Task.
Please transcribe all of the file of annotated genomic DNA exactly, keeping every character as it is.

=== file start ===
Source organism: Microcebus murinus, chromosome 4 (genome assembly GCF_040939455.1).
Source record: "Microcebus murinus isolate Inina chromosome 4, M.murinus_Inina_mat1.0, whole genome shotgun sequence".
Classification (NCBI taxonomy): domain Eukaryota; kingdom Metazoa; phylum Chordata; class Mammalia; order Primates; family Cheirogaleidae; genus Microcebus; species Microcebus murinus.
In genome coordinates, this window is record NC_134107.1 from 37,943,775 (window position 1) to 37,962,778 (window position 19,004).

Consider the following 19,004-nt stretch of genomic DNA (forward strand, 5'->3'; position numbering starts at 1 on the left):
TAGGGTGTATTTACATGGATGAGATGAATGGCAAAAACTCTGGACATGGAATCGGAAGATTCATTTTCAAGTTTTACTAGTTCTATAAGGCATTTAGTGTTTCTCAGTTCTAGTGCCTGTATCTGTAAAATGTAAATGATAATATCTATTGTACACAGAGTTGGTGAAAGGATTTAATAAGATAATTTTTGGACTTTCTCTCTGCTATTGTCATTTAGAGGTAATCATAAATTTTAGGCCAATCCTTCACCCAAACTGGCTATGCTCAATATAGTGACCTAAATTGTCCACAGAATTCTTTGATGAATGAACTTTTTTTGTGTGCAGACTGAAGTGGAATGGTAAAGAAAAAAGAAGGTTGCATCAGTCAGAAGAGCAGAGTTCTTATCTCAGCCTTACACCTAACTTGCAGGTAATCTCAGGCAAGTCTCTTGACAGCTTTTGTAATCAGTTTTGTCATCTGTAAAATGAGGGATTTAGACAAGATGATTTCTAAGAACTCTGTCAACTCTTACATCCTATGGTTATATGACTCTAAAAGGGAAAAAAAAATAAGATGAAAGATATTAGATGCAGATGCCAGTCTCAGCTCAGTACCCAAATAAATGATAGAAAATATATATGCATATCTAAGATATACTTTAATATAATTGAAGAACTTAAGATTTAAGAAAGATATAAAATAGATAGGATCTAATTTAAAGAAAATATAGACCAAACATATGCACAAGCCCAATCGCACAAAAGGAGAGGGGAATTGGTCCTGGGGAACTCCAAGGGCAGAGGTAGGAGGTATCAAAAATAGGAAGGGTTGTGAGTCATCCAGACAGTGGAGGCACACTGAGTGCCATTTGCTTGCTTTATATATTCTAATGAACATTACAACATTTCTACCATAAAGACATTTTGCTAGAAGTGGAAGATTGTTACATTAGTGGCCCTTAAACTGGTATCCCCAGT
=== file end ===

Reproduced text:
Source organism: Microcebus murinus, chromosome 4 (genome assembly GCF_040939455.1).
Source record: "Microcebus murinus isolate Inina chromosome 4, M.murinus_Inina_mat1.0, whole genome shotgun sequence".
Classification (NCBI taxonomy): domain Eukaryota; kingdom Metazoa; phylum Chordata; class Mammalia; order Primates; family Cheirogaleidae; genus Microcebus; species Microcebus murinus.
In genome coordinates, this window is record NC_134107.1 from 37,943,775 (window position 1) to 37,962,778 (window position 19,004).

Consider the following 19,004-nt stretch of genomic DNA (forward strand, 5'->3'; position numbering starts at 1 on the left):
TAGGGTGTATTTACATGGATGAGATGAATGGCAAAAACTCTGGACATGGAATCGGAAGATTCATTTTCAAGTTTTACTAGTTCTATAAGGCATTTAGTGTTTCTCAGTTCTAGTGCCTGTATCTGTAAAATGTAAATGATAATATCTATTGTACACAGAGTTGGTGAAAGGATTTAATAAGATAATTTTTGGACTTTCTCTCTGCTATTGTCATTTAGAGGTAATCATAAATTTTAGGCCAATCCTTCACCCAAACTGGCTATGCTCAATATAGTGACCTAAATTGTCCACAGAATTCTTTGATGAATGAACTTTTTTTGTGTGCAGACTGAAGTGGAATGGTAAAGAAAAAAGAAGGTTGCATCAGTCAGAAGAGCAGAGTTCTTATCTCAGCCTTACACCTAACTTGCAGGTAATCTCAGGCAAGTCTCTTGACAGCTTTTGTAATCAGTTTTGTCATCTGTAAAATGAGGGATTTAGACAAGATGATTTCTAAGAACTCTGTCAACTCTTACATCCTATGGTTATATGACTCTAAAAGGGAAAAAAAAATAAGATGAAAGATATTAGATGCAGATGCCAGTCTCAGCTCAGTACCCAAATAAATGATAGAAAATATATATGCATATCTAAGATATACTTTAATATAATTGAAGAACTTAAGATTTAAGAAAGATATAAAATAGATAGGATCTAATTTAAAGAAAATATAGACCAAACATATGCACAAGCCCAATCGCACAAAAGGAGAGGGGAATTGGTCCTGGGGAACTCCAAGGGCAGAGGTAGGAGGTATCAAAAATAGGAAGGGTTGTGAGTCATCCAGACAGTGGAGGCACACTGAGTGCCATTTGCTTGCTTTATATATTCTAATGAACATTACAACATTTCTACCATAAAGACATTTTGCTAGAAGTGGAAGATTGTTACATTAGTGGCCCTTAAACTGGTATCCCCAGT